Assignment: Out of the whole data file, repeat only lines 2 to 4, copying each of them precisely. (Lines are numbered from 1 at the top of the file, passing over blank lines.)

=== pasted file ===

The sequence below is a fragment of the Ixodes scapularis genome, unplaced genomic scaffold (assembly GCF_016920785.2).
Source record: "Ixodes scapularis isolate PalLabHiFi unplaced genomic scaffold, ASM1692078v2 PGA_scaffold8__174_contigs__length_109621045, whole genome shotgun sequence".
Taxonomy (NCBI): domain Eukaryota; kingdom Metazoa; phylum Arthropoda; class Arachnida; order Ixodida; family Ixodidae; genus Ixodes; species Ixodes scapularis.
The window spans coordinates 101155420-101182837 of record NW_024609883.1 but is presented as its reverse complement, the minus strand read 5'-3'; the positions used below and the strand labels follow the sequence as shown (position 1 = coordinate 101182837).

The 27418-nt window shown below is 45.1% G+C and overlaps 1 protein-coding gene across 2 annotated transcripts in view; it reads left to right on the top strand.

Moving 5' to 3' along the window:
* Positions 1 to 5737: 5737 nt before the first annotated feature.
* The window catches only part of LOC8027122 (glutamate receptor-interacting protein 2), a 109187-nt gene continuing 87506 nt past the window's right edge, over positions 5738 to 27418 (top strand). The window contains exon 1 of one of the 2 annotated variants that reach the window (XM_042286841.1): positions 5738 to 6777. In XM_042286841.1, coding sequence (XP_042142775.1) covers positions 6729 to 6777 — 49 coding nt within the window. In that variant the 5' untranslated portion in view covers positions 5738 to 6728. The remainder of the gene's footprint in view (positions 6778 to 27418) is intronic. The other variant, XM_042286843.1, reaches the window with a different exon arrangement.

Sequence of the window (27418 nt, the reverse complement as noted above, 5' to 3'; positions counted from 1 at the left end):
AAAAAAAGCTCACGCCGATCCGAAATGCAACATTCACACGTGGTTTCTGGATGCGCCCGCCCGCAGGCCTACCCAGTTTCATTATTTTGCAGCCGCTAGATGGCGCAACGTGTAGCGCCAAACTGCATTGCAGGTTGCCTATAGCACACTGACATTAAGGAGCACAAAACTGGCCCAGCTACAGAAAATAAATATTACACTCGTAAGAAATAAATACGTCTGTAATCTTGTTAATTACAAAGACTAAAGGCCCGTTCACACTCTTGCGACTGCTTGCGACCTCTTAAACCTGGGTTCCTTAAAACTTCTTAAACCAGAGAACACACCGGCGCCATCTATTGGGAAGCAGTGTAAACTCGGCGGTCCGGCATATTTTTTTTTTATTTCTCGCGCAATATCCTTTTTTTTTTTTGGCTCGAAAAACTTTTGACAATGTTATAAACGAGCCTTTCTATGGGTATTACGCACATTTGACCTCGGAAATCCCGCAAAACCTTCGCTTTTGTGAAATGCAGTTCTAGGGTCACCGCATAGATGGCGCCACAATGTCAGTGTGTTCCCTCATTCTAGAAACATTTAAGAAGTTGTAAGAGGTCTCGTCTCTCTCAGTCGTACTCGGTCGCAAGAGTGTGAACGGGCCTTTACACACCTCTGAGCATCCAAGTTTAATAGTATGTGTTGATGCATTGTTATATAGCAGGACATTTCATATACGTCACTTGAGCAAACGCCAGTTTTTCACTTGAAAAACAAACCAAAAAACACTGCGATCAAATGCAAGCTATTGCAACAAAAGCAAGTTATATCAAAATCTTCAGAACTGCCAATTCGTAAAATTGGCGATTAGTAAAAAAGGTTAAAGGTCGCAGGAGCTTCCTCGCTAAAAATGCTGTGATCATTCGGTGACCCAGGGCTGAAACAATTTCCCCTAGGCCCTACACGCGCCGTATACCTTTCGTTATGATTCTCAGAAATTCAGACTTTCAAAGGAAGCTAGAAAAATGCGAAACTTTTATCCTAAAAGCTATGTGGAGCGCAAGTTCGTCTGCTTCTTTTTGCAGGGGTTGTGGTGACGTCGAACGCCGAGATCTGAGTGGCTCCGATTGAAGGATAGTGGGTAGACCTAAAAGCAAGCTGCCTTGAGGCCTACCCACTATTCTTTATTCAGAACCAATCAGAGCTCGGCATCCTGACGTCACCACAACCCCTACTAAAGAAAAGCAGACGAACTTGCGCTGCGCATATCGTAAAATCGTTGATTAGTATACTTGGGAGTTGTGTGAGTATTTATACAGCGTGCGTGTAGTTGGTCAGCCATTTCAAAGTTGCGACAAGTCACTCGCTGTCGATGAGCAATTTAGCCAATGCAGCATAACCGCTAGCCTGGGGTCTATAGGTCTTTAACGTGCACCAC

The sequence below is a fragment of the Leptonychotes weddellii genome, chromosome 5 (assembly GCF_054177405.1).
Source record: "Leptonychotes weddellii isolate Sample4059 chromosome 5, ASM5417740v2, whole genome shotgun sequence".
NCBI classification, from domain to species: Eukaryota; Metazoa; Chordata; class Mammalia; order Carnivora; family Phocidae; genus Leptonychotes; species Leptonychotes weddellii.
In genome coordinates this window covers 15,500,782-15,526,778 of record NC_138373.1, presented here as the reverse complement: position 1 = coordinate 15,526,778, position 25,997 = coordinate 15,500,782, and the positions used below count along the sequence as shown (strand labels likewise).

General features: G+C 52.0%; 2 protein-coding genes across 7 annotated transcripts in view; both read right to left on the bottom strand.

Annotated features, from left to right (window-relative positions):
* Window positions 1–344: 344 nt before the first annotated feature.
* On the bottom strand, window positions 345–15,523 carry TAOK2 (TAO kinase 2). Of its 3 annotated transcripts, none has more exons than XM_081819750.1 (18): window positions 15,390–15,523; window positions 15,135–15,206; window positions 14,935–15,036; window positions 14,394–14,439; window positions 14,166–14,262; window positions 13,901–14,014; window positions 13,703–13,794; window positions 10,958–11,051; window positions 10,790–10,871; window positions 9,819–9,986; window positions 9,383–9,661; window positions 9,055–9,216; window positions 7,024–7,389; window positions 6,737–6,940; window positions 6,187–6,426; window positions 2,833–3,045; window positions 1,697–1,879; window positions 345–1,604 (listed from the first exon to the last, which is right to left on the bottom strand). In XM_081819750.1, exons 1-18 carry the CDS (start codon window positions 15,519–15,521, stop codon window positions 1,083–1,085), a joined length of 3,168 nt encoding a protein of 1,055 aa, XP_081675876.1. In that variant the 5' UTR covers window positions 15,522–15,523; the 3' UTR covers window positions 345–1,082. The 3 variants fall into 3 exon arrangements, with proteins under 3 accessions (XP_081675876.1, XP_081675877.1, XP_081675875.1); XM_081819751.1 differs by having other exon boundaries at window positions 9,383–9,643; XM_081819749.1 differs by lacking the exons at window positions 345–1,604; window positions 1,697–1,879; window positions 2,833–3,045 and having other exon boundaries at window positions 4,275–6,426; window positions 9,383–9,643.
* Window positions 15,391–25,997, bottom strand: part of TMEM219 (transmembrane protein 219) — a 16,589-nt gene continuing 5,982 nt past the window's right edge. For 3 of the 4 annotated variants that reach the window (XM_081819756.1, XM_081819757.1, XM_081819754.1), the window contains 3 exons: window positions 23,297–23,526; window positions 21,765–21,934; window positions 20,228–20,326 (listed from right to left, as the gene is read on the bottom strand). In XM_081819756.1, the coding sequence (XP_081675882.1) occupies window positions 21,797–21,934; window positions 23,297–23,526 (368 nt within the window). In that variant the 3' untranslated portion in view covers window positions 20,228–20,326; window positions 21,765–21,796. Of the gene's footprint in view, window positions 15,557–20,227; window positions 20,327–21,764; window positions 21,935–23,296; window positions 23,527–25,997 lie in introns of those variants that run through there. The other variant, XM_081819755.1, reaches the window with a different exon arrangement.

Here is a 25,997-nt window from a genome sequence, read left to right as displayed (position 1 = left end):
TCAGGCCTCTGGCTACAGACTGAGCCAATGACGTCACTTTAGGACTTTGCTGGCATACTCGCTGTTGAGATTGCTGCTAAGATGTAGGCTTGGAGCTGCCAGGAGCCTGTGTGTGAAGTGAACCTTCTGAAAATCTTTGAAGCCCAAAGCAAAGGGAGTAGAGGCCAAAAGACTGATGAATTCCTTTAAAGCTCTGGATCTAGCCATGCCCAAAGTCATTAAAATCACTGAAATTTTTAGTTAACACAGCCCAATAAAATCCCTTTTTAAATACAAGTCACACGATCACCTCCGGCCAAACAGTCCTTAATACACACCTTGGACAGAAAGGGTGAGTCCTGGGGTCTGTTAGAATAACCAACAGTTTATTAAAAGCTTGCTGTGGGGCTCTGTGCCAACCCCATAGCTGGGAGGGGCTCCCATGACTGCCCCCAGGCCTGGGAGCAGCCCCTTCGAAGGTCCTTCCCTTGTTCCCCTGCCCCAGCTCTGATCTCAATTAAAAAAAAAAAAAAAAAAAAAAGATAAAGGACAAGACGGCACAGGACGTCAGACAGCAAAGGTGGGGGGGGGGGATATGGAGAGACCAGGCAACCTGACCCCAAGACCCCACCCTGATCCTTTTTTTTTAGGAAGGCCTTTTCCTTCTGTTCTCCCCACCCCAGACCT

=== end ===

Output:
Source record: "Ixodes scapularis isolate PalLabHiFi unplaced genomic scaffold, ASM1692078v2 PGA_scaffold8__174_contigs__length_109621045, whole genome shotgun sequence".
Taxonomy (NCBI): domain Eukaryota; kingdom Metazoa; phylum Arthropoda; class Arachnida; order Ixodida; family Ixodidae; genus Ixodes; species Ixodes scapularis.
The window spans coordinates 101155420-101182837 of record NW_024609883.1 but is presented as its reverse complement, the minus strand read 5'-3'; the positions used below and the strand labels follow the sequence as shown (position 1 = coordinate 101182837).